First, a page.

In Solidarity

Posted by Tony Vargas · June 05, 2020

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When I was growing up, I never, ever thought I would be a politician, or even politically engaged. As an immigrant family in America, there weren’t many leaders that I could look to as an example for what could be possible for me later in life. My parents often felt unseen and unheard, like their voice didn’t matter — the same way that so many feel right now. It wasn’t until I became a teacher in Brooklyn, NY that I began to understand how politics and civic engagement affected everything in our society. And once I understood that, there was no escaping the responsibility I felt to do more in my community.

Not long after Lauren and I moved to Omaha so she could attend law school, a seat on the Omaha Public Schools Board was vacated and they asked for applications. As a very new resident, I didn’t think I had a chance at the appointment, but I applied anyway. When I was seated as the new representative for Subdistrict 9, I was the only Latino, Spanish speaking representative for a school district whose students are 40% Latino. I had come full circle — from not seeing or knowing of virtually any Latino public officials to becoming one myself. In my visits to schools, at community events, and at school board meetings, I felt the way students and their families placed trust in me to advocate for them.

My three years on the school board was such a valuable introduction to what public service is, but I knew it could be more. I joined the school board as a former science teacher with a passion for creating educational equity and I learned that while much can be done at the local level — and so much progress that I’m so proud of has been made — the place to truly address the systemic and institutional issues for every student in Nebraska is in the legislature.

So, I decided to run, and for the last nearly four years as your representative in Lincoln, I’ve done just that. I’ve kept my campaign’s policy promises to you to fight for greater access to high quality, affordable health care, strong public schools, and opportunities for innovators, entrepreneurs, and small businesses. But the biggest part of my campaign and of my work as a senator, was and is to improve the civic health of our neighborhoods and create trust in government again through building relationships with voters and stakeholders in our community. From frequent events in the district where people can seek me out to consistent organizing work that puts me on your doorstep (or more recently, at the other end of your phone) that has begun to happen. That’s what I’m most proud of.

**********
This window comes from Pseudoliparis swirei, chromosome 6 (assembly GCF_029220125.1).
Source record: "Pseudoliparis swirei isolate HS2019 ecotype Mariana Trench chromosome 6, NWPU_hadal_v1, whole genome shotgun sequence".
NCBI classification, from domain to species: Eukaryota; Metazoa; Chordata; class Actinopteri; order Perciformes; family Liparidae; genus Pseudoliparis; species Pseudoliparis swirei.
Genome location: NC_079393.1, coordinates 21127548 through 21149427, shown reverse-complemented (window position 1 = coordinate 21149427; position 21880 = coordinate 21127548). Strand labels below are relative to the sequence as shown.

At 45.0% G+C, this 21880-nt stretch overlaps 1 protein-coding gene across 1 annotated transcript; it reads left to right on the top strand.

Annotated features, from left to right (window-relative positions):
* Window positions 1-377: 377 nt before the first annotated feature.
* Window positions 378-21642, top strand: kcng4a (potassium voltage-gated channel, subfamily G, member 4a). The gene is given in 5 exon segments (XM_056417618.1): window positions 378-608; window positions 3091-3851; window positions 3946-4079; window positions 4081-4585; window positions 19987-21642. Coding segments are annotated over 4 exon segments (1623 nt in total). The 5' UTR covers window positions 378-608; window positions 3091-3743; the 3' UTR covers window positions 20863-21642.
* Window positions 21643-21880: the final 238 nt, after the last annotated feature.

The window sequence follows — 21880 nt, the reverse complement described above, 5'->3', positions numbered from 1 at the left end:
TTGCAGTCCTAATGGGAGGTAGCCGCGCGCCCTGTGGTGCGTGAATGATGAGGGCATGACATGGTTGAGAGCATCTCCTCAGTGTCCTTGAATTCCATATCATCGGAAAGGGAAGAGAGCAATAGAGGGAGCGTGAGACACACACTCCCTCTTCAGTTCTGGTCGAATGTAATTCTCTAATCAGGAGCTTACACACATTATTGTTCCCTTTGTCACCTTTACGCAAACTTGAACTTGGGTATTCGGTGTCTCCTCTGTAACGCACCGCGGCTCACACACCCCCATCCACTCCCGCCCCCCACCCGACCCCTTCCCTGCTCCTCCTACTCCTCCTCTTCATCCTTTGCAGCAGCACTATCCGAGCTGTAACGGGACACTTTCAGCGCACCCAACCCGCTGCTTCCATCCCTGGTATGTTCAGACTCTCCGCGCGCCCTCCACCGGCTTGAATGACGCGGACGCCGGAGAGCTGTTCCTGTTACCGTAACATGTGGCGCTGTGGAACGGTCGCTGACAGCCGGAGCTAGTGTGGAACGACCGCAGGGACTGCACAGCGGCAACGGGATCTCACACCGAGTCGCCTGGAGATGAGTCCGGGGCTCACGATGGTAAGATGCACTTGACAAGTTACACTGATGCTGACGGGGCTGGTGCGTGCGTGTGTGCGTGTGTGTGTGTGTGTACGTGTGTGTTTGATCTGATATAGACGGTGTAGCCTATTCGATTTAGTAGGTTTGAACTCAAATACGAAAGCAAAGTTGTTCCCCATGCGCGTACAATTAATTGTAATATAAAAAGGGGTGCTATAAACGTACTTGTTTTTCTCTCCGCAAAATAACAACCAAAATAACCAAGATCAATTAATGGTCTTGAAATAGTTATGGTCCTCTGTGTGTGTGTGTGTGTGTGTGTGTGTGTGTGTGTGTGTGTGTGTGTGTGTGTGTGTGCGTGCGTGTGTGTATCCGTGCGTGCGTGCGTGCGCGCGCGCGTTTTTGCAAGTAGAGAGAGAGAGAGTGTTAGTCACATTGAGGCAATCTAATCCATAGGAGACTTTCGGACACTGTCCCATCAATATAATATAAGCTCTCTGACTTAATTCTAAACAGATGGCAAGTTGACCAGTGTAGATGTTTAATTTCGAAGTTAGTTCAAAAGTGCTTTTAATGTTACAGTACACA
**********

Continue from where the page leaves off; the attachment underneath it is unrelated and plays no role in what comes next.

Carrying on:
My neighbors, my constituents know they can count on me to show up for them. Knowing what is happening in my community and feeling that sense of responsibility to all of you — fellow seekers of justice, business owners, workers, families, students — is why I left my home and walked down the street to join peaceful protestors at a demonstration downtown last weekend. It’s why I joined the community to clean up the next morning. And it’s why I’ll join you peacefully again this weekend.

We must reject violence and destruction in our call for justice. We can be bold and demand accountability and systemic and institutional change, but must do that lawfully, by treating others with peace and respect, without harming others, and by leading with integrity, love and compassion.

This weekend, I support your peaceful participation in the many community activities and demonstrations. Please remember to do so within the curfew imposed by Mayor Stothert (10pm-6am on Friday and Saturday).

See you out there.

-- In solidarity --

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